In comparison with previous years, there might be no big change in the investment scale of Japanese companies in Vietnam this year. The majority of Japanese companies in Vietnam are SMEs. And in the coming time, more Japanese SMEs will expand in the country.
The number of Japanese-invested projects in services has tended to increase, but in terms of investment capital, that in the manufacturing sector remains of a higher scale.
Manufacturing retained the most attention of Japanese investors in Vietnam in 2018, and the high interest in the sector will continue. It is ruled that the more the economy develops, the more the third industry of services develops compared to the second industry of manufacturing, and Japan is not an exception. Thus, Vietnam should have policies to attract Japanese investment in manufacturing in its targeted areas.
Regarding export and import activities, Japanese companies in Vietnam tend to head to domestic consumption, while the “100 per cent export” form of previous years tended to narrow.
Newly-registered Japanese investment in major projects concentrates in the north, making up 80 per cent. Meanwhile, the number of projects in the south accounts for half of the total, with the number of projects in the northern and central regions tending to increase.
At present, Japanese perspectives about the improvement in the localisation rate will make Vietnam even more attractive. As shown in the survey, Vietnam’s localisation rate has gradually increased since 2010, and in 2018 it rose to 36.3 per cent from 33.2 per cent in 2017, making it the highest rise among the surveyed countries.
While seeing positive changes, regulatory risks remain high among Japanese companies in Vietnam. As shown in the survey, while the four other risk items, including rising labour costs, cumbersome tax procedures, complicated licensing procedures, and infrastructure, all fell, with regulatory risks going in the opposite direction.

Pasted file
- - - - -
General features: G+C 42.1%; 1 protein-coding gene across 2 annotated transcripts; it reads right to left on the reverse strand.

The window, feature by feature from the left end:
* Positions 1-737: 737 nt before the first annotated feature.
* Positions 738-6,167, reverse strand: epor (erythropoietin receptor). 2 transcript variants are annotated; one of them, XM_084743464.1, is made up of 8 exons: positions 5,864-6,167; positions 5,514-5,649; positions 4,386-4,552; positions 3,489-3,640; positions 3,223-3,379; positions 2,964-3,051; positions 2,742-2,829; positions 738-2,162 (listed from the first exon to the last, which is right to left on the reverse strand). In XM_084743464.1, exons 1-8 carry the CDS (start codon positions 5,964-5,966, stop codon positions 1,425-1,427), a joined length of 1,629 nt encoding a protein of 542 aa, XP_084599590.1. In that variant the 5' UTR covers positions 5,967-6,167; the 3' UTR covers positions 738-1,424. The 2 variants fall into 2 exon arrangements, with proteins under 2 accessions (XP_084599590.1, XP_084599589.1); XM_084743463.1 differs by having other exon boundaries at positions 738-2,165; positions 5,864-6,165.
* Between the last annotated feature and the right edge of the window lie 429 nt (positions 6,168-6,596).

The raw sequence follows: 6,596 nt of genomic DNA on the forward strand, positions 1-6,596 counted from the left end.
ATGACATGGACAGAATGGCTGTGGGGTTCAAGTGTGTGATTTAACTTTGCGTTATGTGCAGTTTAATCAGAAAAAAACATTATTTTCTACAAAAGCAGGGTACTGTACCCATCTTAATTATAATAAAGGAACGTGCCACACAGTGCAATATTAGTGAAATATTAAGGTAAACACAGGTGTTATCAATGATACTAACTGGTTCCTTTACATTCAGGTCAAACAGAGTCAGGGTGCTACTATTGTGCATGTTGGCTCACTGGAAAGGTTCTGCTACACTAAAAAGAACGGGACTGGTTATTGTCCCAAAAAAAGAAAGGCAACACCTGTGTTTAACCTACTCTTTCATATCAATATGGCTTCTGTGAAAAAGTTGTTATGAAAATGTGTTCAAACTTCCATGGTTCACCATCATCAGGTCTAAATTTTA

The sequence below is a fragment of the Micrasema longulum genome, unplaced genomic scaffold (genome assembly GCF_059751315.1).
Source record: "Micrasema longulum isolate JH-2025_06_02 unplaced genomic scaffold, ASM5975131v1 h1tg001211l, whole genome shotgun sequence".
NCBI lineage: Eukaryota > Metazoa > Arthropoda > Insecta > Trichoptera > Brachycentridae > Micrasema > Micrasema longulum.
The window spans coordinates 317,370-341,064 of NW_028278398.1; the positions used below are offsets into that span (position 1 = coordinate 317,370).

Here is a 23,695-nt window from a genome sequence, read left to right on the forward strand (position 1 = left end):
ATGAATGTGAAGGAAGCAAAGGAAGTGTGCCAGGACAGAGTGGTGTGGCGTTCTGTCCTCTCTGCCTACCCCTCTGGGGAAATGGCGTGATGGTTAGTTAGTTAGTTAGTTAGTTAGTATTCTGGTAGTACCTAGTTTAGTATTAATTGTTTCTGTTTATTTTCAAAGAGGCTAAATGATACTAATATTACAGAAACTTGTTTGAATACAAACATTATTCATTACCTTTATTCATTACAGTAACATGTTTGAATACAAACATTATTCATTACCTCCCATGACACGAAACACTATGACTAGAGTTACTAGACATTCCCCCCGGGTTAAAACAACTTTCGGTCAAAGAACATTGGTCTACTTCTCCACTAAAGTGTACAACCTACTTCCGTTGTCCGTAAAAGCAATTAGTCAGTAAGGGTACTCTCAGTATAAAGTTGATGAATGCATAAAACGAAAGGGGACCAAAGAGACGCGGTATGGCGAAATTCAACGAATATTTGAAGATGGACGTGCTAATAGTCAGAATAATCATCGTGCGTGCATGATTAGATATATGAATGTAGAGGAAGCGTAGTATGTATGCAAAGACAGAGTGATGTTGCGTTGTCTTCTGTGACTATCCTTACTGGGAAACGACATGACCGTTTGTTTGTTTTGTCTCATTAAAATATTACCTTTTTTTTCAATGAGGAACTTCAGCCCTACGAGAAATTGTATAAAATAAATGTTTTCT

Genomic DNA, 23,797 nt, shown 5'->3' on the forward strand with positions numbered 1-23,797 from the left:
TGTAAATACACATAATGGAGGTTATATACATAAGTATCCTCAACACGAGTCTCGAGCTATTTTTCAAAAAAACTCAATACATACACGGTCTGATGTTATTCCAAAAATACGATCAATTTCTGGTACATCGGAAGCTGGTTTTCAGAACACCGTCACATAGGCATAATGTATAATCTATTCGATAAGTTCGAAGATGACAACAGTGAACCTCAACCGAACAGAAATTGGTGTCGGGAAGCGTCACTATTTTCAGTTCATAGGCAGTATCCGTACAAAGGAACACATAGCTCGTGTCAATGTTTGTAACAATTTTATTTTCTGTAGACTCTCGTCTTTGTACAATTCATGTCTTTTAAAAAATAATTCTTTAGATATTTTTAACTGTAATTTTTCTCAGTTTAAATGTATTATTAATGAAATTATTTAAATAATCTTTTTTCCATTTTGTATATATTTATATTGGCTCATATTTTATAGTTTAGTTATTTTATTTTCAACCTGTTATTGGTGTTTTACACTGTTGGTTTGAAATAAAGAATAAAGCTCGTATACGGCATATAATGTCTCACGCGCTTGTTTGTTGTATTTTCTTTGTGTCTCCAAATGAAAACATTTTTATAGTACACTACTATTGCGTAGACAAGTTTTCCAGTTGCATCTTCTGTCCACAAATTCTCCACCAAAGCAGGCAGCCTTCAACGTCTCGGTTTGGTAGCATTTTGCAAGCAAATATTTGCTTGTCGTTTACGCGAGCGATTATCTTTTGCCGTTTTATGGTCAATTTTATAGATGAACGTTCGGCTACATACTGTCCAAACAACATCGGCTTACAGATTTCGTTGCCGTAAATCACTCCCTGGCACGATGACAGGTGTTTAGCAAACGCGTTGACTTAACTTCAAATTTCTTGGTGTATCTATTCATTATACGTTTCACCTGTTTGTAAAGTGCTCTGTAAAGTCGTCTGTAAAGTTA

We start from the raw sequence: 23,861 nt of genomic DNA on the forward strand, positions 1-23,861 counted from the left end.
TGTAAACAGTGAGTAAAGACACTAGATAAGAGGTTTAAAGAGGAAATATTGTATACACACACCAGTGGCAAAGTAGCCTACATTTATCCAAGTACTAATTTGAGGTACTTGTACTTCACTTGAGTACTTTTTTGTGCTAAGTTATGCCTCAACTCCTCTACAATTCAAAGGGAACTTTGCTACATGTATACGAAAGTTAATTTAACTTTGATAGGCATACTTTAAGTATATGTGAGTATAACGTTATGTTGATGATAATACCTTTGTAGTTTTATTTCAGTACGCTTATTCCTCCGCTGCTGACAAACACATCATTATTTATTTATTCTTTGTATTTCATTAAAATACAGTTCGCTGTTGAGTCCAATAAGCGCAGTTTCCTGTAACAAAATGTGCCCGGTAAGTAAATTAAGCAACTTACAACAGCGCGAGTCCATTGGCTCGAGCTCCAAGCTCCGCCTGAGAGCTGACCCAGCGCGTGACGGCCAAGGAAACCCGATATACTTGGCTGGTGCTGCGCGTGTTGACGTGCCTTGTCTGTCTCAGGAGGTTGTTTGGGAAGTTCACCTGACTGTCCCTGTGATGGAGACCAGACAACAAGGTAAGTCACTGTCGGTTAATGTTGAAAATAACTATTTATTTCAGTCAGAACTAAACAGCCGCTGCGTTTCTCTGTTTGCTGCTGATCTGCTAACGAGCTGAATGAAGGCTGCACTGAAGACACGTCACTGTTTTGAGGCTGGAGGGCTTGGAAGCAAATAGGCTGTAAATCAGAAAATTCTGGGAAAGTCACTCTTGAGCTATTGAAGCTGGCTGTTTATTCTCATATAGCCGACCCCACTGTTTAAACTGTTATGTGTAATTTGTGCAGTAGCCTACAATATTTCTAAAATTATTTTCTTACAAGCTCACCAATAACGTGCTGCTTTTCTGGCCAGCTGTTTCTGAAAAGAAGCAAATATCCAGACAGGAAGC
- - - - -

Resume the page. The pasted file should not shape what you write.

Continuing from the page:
In the FY 2017 survey, 46.9 per cent of interviewees named regulatory framework as risks, but in 2018 it pushed up to 48.2 per cent, a rise of 1.3 percentage points. It shows poor results for incompletion of a legal framework and a lack of transparency in performance. In comparison with other regional countries, the 48.2 per cent is lower than Laos, Indonesia, Cambodia, and Myanmar.
To attract more Japanese investors in the future, the Vietnamese government should deal with legal risks and further develop supporting industries in order to increase competitiveness.
Hanoi targets more Japanese investment
By Tung Anh
Hanoi is estimated to need $110-114 billion to capitalise its development plans in the 2016-2020 period. Thus the city is working to attract more foreign direct investment, with about $10-15 billion expected to be lured in the 2018-2020 period.
According to Hanoi’s foreign direct investment (FDI) attraction strategy, the capital will target high-quality investment capital focussing on supporting industry development projects, hi-tech manufacturing and agriculture, bio-technology, infrastructure development, research and development, banking and financial services, and human resources development. This will contribute to increasing added value to the city’s social-economic development in a sustainable manner.
In this strategy, Japan is one of the major foreign investors that Hanoi is targeting to attract. The city aims to lure Japanese funding in IT solutions, the environment, hi-tech agriculture, energy and more.
As part of efforts to encourage these moves, the Hanoi-Japan investment promotion conference will take place on March 29 in the city, attracting over 120 Japanese delegates and leaders of ministries, cities and provinces, as well as Vietnamese businesses. A number of memoranda of understanding on investment and business will also be announced at the event.